Internet gambling is just the latest symptom of the diminishing returns disease afflicting smaller casinos in the US.
More states in the US are deciding that casino gambling is a great source of generating tax revenue for them. They may be reacting to decline in other sources of gambling revenue, like horse racing or lotteries. Or they may just feel gambling is a good way to replace lost income tax inflow. Whatever the reason, they’re granting more casino licenses.
For what one might call “generic” or “no-frills” gambling–that is, not Las Vegas-style resort casinos–there’s a diminishing returns aspect to this activity. All other things being equal, a gambler seeking a “generic” experience will go to the casino that’s the closest to home. So while more plant and equipment gets added to the industry inventory, the new capacity results mainly in a reshuffling of revenues based on the new driving distance calculus.
Therefore, as new capacity is built, industry-wide returns on capital diminish. We can clearly see this in what has happened when competition emerged for Native American gambling in Connecticut, as well as when rivals began to sprout up casinos in Pennsylvania and New Jersey. No prizes for guessing what will take place when new casinos open in, for instance, New York and Massachusetts. It doesn’t help the situation, either, that new casino licenses are often awarded to politically-connected amateurs who don’t utilize their facilities effectively.
adding new features, not just new floor space–where internet gambling comes in
The response of PA to flagging revenues once the novelty of the state’s slot machine-only casinos wore off was to add table games, which siphoned off additional business from surrounding states. The main victim here was Atlantic City.
NJ’s initial fix-it attempt was unusual, to say the least. Trenton authorized the addition of new capacity, in the form of a white-elephant hotel built as a speculation during the real estate bubble. How this was supposed to help the seaside resort’s overcapacity situation is beyond me. The casino in question, Revel, has just filed for Chapter 11 bankruptcy. Unfortunately for AC, the capacity won’t disappear. The owners just change.
New Jersey’s second response has been to decide to add a new feature of its own–legalizing internet gambling for anyone located in New Jersey when he places a wager. This action might, at least temporarily, keep gamblers from wandering into PA and bolster the local casino license holders, who will run the internet operations. If so, however, success will trigger a reaction from the jurisdictions whose revenues are suddenly tailing off.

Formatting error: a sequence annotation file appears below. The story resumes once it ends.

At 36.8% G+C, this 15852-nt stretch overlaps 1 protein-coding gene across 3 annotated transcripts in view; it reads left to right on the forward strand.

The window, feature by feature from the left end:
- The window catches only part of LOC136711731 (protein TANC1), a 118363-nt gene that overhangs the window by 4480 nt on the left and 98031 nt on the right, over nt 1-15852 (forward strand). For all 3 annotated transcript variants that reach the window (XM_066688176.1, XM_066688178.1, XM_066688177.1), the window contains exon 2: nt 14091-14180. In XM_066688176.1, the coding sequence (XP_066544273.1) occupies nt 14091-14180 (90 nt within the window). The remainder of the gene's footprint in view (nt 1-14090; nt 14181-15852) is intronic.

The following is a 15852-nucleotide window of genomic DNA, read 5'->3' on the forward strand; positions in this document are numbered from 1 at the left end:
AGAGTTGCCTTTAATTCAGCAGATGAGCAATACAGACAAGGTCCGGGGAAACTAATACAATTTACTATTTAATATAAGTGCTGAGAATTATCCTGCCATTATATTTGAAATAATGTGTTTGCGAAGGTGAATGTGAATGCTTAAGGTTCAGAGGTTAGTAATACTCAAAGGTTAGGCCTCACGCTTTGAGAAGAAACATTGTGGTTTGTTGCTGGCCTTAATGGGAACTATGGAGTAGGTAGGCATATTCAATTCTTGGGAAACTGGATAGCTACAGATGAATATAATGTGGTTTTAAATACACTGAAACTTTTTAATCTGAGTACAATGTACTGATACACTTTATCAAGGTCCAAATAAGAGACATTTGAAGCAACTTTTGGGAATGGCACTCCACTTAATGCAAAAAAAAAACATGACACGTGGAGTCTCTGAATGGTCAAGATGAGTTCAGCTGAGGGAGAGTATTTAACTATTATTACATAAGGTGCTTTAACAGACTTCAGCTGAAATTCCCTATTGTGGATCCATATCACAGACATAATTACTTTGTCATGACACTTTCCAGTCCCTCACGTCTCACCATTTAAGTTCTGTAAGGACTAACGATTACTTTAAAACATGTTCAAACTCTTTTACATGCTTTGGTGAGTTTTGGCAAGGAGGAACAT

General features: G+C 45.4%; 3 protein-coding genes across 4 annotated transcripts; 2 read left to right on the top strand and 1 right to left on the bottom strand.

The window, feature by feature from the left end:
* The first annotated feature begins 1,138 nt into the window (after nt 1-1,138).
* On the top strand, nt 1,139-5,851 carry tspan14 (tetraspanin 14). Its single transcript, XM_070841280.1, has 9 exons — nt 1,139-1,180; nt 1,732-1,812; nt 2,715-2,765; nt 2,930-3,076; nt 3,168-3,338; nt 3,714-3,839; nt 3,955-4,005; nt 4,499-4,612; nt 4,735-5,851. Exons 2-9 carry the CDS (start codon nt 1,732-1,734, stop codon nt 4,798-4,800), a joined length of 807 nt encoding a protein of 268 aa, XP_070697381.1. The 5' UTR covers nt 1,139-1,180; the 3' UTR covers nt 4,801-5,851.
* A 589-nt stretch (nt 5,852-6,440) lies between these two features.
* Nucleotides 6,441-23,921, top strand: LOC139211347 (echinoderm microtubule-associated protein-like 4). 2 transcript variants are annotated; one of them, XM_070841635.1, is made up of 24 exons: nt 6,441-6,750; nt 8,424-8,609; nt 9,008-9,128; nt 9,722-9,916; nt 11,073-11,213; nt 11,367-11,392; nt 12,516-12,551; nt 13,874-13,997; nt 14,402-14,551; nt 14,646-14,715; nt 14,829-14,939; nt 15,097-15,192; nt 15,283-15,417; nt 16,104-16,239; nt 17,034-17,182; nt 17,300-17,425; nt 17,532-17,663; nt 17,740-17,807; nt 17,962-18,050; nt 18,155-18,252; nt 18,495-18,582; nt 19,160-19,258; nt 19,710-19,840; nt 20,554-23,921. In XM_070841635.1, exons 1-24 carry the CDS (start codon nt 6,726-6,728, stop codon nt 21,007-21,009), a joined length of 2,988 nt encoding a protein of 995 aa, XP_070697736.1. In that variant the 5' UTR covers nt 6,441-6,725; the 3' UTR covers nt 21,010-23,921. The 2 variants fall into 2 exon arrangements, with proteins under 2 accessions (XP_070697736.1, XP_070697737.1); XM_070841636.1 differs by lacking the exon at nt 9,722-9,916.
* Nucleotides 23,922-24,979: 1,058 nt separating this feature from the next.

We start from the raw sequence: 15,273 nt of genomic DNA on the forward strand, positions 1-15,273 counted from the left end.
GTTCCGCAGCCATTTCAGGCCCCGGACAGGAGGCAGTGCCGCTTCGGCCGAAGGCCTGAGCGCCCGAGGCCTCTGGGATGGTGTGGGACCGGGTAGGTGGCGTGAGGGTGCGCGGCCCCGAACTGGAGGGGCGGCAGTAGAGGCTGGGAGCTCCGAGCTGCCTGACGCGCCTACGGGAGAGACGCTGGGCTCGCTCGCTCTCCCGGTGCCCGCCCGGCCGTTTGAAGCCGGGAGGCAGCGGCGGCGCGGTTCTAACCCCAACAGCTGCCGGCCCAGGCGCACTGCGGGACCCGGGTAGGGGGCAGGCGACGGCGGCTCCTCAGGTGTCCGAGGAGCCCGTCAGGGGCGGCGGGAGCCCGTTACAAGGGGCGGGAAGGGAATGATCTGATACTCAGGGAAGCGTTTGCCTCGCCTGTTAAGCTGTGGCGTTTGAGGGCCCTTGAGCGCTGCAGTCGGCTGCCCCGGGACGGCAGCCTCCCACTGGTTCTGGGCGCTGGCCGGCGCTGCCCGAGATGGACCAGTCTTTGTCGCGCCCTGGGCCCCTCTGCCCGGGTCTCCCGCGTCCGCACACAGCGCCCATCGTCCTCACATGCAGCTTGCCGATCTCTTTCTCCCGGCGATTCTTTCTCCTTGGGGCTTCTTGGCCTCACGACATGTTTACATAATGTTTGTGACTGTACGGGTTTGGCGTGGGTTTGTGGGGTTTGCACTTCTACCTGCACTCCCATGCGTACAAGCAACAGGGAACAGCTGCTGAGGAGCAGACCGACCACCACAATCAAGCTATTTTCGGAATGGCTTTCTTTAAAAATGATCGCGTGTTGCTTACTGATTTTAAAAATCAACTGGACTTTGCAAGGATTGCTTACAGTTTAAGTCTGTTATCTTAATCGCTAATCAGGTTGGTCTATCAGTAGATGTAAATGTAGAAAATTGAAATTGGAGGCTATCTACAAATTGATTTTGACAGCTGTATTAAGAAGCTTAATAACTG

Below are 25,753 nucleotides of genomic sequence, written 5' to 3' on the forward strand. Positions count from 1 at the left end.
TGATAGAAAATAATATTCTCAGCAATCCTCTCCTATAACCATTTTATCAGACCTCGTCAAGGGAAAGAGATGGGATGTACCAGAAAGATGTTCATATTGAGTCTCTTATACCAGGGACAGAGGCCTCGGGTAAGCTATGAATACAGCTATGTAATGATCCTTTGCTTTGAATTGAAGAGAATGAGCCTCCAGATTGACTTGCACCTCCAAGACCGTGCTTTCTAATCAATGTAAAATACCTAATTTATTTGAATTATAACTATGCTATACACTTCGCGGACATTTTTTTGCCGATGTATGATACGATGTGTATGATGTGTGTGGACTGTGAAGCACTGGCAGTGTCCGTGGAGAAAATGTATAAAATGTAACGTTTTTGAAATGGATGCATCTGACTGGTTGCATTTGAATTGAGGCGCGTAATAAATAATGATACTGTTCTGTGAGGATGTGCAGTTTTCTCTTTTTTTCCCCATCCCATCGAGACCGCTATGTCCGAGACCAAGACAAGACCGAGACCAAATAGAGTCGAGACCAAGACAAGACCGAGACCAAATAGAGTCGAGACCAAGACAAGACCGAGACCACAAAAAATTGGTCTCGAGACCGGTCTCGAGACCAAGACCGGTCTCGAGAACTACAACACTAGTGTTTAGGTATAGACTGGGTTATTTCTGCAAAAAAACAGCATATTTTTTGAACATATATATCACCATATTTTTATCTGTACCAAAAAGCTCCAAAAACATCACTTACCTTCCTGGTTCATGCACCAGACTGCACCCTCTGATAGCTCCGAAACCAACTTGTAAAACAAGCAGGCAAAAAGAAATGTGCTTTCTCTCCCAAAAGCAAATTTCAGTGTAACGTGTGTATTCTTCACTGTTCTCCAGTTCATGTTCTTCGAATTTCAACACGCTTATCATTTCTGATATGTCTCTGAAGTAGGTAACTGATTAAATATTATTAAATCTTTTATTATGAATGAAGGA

The investment point here is to expect a declining profitability trend for generic casinos of the save-the-local-racetrack-owner kind as the internet gambling trend develops.
national/international tourist destinations
Las Vegas is one. New York City, where Governor Cuomo appears to be dying to allow the Lim family to open a Las Vegas-style resort casino, is another. Florida, the scene of intense lobbying reportedly from the Lims and LVS, is a third. I’m not sure whether Boston counts, but it might be a fourth.
Yes, casinos in all of these places would be subject to the negative effects of the spread of generic gambling operations over more states. But their location allows them to tap into a very large tourist market.
Think Wynn. Think Las Vegas Sands.
Companies like this understand how to run complex casino-shopping-entertainment hotels. They should be able earn much higher returns than a generic gambling-only establishment run by a local political donor.
In addition, the brand name may induce people to drive a bit farther than they would otherwise.
Combine brand name with an international resort location, and the attractions of a WYNN or LVS casino are magnified. Visitors will likely pick the brand name. They may already be customers in Las Vegas, Macau or Singapore.
On top of all that, assuming they have the requisite physical presence in a given state, the branded casinos have a large leg up in establishing online gambling businesses, in my view.
—For a stock market investor, the easiest ways of dealing with the question of how quickly the US gambling business will deteriorate as internet gambling takes hold are:
–invest in other industries, or
–select companies like WYNN and LVS, where the US operations are an insignificant part of the whole.
—For a purely/mostly US gambling company, make sure that it has a strong brand name, high cash flow and low debt. A Las Vegas base would be better than anywhere else. High debt and weak Macau presence probably rule MGM out.
—There will also be companies who will act as hardware/software enablers for the internet efforts of the major gambling firms. ZNGA, for one, has been the subject of speculation on this score for some time. It’s not clear what role, if any, ZNGA will play, however. Personally, I regard it as a “fool me once, fool me twice” kind of name.
Also: I’ve been taking the view for a couple of years that for companies like LVS and WYNN that have prospering Asian casinos, Wall Street places almost no value on their US operations. I’ve thought that to be a gross underestimate, and, in effect, the shareholder gets the US casinos “for free.” For both LVS and certainly for WYNN, I think this remains the case. But if internet gambling takes off, Wall Street may have been closer to correct than I have imagined.